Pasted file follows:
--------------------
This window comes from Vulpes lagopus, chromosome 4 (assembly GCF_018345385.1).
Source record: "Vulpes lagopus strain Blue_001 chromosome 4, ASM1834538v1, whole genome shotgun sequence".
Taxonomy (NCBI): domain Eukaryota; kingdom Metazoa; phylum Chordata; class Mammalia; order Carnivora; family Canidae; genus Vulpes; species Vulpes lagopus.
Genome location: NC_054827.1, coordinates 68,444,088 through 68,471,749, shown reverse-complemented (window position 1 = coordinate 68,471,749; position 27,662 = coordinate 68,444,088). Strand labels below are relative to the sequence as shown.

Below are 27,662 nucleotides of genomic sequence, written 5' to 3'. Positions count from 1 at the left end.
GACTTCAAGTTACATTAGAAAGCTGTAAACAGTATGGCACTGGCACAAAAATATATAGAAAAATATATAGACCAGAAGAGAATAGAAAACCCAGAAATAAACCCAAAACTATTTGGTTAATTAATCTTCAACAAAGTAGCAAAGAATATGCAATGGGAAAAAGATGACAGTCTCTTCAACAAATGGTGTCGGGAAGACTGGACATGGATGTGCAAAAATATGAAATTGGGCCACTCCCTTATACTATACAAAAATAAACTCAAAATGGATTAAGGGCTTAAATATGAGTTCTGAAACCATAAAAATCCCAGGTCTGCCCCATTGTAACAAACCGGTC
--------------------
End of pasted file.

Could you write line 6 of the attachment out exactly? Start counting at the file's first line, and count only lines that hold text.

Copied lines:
GACTTCAAGTTACATTAGAAAGCTGTAAACAGTATGGCACTGGCACAAAAATATATAGAAAAATATATAGACCAGAAGAGAATAGAAAACCCAGAAATAAACCCAAAACTATTTGGTTAATTAATCTTCAACAAAGTAGCAAAGAATATGCAATGGGAAAAAGATGACAGTCTCTTCAACAAATGGTGTCGGGAAGACTGGACATGGATGTGCAAAAATATGAAATTGGGCCACTCCCTTATACTATACAAAAATAAACTCAAAATGGATTAAGGGCTTAAATATGAGTTCTGAAACCATAAAAATCCCAGGTCTGCCCCATTGTAACAAACCGGTC